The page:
At this, Merry gave a great sob and fought to control himself.  Sam watched him sympathetically, understanding the shock all too well.  He handed Pippin a discarded length of unused bandage and the youngster pushed it into Merry’s hands, where it was put to unsanitary use as a handkerchief.  Never taking his eyes from the impossibility that was his eldest cousin, Pip whispered, “Merry, shhhh.  It’s all right, Merry.  Hush, it’s all right...”  More mumbled reassurances poured absently from Pippin as he rubbed his cousin’s back and stared at Bilbo.  Bilbo regarded his youngest cousin over Merry’ head, his old eyes filled and brimming in his turn, his mouth quirking between a smile and a sob.  Privately, Sam was relieved to see Mr. Merry let go – he had watched Mr. Frodo’s cousin knot himself up tighter and tighter these last few days, as they drew closer to Rivendell but could not seem to gain the safety of the elven sanctuary.

Merry had grown quieter and grimmer and more desperate, until even Master Pippin’s careful quips could not move him to a smile.  Sam had feared that the young hobbit was blaming himself for not being able to prevent the attack on Weathertop, for being unable to shield his cousin from the Ringwraiths.  Mr. Merry was like that, always taking too much responsibility onto himself, in Sam’s opinion.  It was impossible that one hobbit or even many could have fought off the Black Riders or kept them from Frodo, but guilt and anger and love and desperate fear do not take much stock of logic.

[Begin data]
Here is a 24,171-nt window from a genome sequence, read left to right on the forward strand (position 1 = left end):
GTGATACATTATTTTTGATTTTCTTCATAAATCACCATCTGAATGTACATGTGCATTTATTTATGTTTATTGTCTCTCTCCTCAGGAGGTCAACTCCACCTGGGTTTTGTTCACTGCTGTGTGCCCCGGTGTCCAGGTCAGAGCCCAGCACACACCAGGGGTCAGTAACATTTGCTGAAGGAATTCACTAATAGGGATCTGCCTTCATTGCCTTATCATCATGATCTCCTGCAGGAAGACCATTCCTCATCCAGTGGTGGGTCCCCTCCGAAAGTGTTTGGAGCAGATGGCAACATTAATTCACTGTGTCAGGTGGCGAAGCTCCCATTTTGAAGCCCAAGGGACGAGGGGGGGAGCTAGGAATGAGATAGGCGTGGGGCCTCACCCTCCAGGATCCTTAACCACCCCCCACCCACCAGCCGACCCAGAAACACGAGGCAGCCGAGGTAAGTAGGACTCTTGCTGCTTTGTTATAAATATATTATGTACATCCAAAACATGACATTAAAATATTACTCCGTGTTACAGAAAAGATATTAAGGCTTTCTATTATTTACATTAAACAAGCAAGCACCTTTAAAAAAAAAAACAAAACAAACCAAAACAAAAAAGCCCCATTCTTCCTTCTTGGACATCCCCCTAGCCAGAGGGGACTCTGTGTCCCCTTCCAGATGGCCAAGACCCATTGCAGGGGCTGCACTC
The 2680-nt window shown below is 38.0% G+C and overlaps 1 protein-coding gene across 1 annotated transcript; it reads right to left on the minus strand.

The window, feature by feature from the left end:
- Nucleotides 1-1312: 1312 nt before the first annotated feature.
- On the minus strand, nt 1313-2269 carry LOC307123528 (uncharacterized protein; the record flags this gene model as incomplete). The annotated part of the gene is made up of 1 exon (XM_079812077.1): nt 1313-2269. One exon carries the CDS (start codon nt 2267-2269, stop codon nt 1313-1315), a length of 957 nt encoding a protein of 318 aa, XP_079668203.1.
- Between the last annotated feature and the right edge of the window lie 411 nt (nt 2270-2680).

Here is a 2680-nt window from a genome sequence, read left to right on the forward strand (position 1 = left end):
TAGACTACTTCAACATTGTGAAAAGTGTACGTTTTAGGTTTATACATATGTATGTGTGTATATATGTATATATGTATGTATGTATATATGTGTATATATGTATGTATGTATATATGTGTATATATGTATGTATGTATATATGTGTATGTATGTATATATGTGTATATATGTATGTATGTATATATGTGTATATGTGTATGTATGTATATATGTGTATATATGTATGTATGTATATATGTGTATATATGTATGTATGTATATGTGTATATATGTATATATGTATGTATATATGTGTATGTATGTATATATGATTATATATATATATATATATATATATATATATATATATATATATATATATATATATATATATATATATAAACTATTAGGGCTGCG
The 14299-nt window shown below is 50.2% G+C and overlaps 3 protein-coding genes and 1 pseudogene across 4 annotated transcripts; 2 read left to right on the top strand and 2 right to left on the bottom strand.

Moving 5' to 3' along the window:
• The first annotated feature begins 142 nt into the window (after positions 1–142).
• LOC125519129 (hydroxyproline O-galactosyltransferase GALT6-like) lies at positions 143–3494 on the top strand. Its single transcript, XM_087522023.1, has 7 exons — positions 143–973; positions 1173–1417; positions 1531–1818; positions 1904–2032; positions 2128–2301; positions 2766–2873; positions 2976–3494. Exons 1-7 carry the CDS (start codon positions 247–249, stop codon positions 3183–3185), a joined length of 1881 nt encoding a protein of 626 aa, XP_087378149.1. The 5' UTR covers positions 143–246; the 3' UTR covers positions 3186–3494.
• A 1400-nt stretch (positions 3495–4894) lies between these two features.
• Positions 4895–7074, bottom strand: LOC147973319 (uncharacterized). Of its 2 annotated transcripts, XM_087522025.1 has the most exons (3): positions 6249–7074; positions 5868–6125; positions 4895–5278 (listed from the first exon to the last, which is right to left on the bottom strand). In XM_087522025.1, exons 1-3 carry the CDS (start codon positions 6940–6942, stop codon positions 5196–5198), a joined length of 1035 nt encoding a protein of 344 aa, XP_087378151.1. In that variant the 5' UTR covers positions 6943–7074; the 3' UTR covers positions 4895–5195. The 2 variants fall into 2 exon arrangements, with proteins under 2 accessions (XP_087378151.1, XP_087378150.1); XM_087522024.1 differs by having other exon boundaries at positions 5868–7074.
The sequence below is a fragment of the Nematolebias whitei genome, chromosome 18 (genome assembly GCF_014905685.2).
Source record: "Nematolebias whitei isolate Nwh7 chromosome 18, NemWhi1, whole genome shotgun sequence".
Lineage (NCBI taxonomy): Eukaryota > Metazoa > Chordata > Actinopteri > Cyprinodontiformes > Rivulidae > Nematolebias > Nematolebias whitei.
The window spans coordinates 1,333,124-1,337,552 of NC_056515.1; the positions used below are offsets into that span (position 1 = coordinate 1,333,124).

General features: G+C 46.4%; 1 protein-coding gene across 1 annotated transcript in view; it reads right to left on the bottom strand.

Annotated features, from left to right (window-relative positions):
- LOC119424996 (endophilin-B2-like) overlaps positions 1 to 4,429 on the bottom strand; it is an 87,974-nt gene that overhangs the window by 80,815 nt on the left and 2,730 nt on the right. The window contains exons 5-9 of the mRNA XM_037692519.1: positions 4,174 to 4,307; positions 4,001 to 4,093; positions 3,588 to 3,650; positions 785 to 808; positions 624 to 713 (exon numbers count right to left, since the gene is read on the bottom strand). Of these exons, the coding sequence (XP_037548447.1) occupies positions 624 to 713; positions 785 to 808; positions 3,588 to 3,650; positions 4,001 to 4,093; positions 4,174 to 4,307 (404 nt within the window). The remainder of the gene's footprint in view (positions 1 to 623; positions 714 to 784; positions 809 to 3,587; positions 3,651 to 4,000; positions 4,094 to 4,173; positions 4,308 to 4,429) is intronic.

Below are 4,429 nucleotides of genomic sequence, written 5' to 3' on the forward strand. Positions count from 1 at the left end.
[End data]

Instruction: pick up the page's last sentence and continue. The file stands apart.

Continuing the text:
Sam rubbed the back of his head ruefully.  He understood those feelings, as well.  The painful lump had receded as the days passed, but he did not think he would ever forget the helpless sensation of being picked up from the ground and thrown against that rock wall by that Black Rider.  He had been a thing not worthy of their notice, not worth the effort even to kill him.  Tossed aside like a dandelion puff.  Yet he would step forward again, despite his terror, if there were any hope of protecting Frodo for even a few seconds longer and he knew so would Mr. Merry and Master Pippin.